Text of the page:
# Church numerals, .net and working around the value restriction

I find it kindof fun to play with lambda calculus from time to time. Recently I had another go at the church numerals and the goal of my little kata was get a nice type-representation for them:

Have something lie
zero :: Number
– a successor function succ :: Number -> Number
– and the most trivial operators: add :: Number -> Number -> Number and mult :: Number -> Number -> Number

It’s not too hard to do this in Haskell, if you allow me to use existential types:

{-# LANGUAGE RankNTypes #-}

module ChurchNumerals where

import Prelude hiding (succ)

newtype Number = Nr (forall a. (a -> a) -> a -> a)

eval :: Number -> Integer
eval (Nr a) = a (+1) 0

zero :: Number
zero = Nr (\ _ z -> z)

succ :: Number -> Number
succ (Nr a) = Nr (\ s z -> s (a s z))

add :: Number -> Number -> Number
add (Nr a) = a succ

mult :: Number -> Number -> Number
mult (Nr a) b = a (add b) zero

one :: Number
one = succ zero

two :: Number
two = succ one


# Using .net / Fsharp

Well for algebraic data-types there is are no existentials in F# but maybe we don’t really need it (??):

module Numbers =

type Number<'a> = Nr of ( ('a->'a) -> 'a -> 'a)

let zero = Nr (fun _ z -> z)
let succ (Nr n) = Nr (fun s z -> s (n s z))

let eval (Nr f) = f ( (+) 1) 0
let show (Nr f) =
f ( (+) "1+") "0"
|> printf "%s"

let add (Nr f : _ Number) (b : _ Number) =
f succ b

let mult (Nr f : _ Number) (b : _ Number) =


So it might look just like a minor annoyance (to move the generic-parameter around) and on first glance it seems to work:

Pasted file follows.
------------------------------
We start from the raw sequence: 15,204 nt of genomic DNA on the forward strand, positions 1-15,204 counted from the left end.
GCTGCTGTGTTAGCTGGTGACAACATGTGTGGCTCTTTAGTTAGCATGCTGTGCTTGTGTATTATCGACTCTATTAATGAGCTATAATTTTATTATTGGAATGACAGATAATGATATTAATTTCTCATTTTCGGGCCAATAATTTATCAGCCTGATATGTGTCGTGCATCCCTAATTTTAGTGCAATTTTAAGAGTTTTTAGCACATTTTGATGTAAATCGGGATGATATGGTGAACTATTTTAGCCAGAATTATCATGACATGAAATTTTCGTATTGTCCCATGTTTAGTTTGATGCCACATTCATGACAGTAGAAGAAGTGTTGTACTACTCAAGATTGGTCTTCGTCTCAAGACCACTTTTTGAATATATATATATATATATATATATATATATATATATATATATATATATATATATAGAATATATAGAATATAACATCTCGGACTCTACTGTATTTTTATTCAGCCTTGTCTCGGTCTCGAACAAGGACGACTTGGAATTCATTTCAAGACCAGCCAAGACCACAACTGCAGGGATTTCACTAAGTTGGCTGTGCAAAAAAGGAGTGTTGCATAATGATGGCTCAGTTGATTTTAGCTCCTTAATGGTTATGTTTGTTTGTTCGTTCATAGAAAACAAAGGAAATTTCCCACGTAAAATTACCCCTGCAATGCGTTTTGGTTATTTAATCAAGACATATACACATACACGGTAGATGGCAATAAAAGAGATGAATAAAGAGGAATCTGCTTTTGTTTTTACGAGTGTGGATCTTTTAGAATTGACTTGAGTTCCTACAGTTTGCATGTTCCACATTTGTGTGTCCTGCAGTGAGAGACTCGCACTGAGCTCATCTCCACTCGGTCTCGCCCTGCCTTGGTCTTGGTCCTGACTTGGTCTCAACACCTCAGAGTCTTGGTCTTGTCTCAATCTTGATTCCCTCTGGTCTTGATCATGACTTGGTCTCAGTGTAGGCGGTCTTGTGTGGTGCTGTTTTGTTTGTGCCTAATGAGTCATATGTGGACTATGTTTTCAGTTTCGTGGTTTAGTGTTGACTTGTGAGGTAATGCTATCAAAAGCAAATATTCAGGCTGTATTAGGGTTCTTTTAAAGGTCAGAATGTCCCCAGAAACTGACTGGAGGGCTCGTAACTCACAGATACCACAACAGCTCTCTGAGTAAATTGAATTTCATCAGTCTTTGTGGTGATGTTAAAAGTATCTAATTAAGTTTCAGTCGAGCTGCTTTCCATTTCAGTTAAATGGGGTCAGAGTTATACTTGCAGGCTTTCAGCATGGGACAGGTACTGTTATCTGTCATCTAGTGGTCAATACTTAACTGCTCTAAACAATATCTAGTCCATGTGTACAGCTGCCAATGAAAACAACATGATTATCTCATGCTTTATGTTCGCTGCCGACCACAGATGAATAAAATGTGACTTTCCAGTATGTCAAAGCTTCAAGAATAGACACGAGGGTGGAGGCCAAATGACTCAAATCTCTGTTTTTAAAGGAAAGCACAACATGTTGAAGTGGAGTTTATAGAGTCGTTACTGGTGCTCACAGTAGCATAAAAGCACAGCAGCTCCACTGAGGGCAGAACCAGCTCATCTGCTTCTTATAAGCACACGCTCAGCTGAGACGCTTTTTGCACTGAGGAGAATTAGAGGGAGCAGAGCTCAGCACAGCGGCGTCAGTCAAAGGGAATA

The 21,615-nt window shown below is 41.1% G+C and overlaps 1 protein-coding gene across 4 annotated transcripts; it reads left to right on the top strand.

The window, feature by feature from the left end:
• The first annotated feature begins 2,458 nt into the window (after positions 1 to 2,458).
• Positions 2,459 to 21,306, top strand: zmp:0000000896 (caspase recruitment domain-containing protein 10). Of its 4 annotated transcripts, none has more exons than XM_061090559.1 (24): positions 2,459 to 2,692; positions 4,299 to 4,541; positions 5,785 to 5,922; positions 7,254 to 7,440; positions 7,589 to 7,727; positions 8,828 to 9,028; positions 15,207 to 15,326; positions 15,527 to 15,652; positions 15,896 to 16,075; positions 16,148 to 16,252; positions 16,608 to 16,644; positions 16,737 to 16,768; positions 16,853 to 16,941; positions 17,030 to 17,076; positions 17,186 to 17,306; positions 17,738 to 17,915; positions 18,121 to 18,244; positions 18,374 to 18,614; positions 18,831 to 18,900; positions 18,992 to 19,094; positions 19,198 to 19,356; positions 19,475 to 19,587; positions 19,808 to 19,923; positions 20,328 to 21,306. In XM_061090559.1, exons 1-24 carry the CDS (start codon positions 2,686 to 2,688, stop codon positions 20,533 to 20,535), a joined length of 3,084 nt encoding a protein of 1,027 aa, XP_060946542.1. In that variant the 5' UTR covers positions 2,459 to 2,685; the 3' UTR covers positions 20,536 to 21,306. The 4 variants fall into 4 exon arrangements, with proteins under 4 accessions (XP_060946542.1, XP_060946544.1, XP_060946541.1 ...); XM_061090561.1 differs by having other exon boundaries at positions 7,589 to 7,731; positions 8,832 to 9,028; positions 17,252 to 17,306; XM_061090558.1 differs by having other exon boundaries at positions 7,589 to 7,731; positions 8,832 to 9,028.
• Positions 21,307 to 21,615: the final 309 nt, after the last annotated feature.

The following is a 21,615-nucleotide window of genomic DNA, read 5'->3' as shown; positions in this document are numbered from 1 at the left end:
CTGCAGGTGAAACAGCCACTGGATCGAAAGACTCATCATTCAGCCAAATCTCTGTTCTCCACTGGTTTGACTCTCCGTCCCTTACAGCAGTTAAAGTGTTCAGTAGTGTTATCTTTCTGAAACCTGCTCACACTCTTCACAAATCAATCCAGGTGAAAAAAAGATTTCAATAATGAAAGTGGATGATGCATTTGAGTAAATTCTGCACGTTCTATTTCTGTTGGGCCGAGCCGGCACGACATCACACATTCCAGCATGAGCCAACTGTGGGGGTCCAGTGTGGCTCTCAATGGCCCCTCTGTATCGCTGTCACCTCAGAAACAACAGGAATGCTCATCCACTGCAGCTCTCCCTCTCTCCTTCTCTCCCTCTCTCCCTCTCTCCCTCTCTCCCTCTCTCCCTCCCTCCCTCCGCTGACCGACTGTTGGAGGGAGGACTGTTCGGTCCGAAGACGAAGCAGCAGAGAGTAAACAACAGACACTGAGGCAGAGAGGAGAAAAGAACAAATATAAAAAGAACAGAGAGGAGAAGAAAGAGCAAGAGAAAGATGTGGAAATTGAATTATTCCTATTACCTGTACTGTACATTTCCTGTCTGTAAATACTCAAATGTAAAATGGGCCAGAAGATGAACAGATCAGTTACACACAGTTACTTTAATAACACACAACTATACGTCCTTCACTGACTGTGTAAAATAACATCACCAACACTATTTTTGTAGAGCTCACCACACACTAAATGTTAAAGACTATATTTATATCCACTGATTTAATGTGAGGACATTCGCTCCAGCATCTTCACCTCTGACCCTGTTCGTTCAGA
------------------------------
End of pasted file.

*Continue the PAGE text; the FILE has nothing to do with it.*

let multiplyStuff =
let one = succ zero
let two = succ one
let three = succ two
let res = mult two three
eval res
// return 6


But just the innocent looking addition of a sideeffekt that does not alter the behviour:

    let multiplyStuff =
let one = succ zero
let two = succ one
let three = succ two
let res = mult two three
show res // print the structure
eval res


bust the compiler:

Type mismatch. Expecting a
Number<int>
but given a
Number<string>
The type 'int' does not match the type 'string'


And the even more innocent looking definition of just the 1-literal:

let one = succ zero


gives us a value restricition error:

Value restriction. The value 'one' has been
inferred to have generic type
val one : Number<'_a>
Either define 'one' as a simple data term,
make it a function with explicit arguments or,
if you do not intend for it to be generic,


## What is going on

In the first example I cheated – I wraped it into a local binding so that the compiler could infer concrete types for one, two, three and res – indeed the eval res
forces res to be of type Number<int> and mult (which indeed is Number<Number<'a>> -> Number<Number<'a>> -> Number<'a>) forces the others to be Number<Number<'int>>.

The second example now of course cannot compile as res suddenly needs to be both Number<int> and Number<string> (from show : Number<string> -> unit).

The third example finaly just tells you that the compiler simply does not know what the 'a in one : Number<'a> is supposed to be (You cannot have a generic value in .net).

# Interfaces to the rescue

While we cannot have generic functions in data-types/records in .net/F# we can have generic methods on interfaces.
And indeed we get a reasonable nice solution to our problem using an interface INumber that just contains the same application Nr had in the above example:

module Churchs =
type INumber =
abstract apply : ('a -> 'a) -> 'a -> 'a

let eval (n : INumber) =
n.apply ( (+) 1) 0

let show (n : INumber) =
n.apply ( (+) "1+") "0"
|> printf "%s"

let zero =
{ new INumber with
member __.apply(_: 'a -> 'a) (z: 'a): 'a =  z
}

let succ (n : INumber) =
{ new INumber with
member __.apply(s: 'a -> 'a) (z: 'a): 'a =  s (n.apply s z)
}

let one : INumber = succ zero
let two : INumber = succ one
let three : INumber = succ two

let add (a : INumber) (b : INumber) : INumber =
a.apply succ b

let mult (a : INumber) (b : INumber) : INumber =

Yes the definition of zero and succ is a bit more verbose but the rest of the code stays the same and the types now finally are as simple as we wanted them (or as Haskell got them).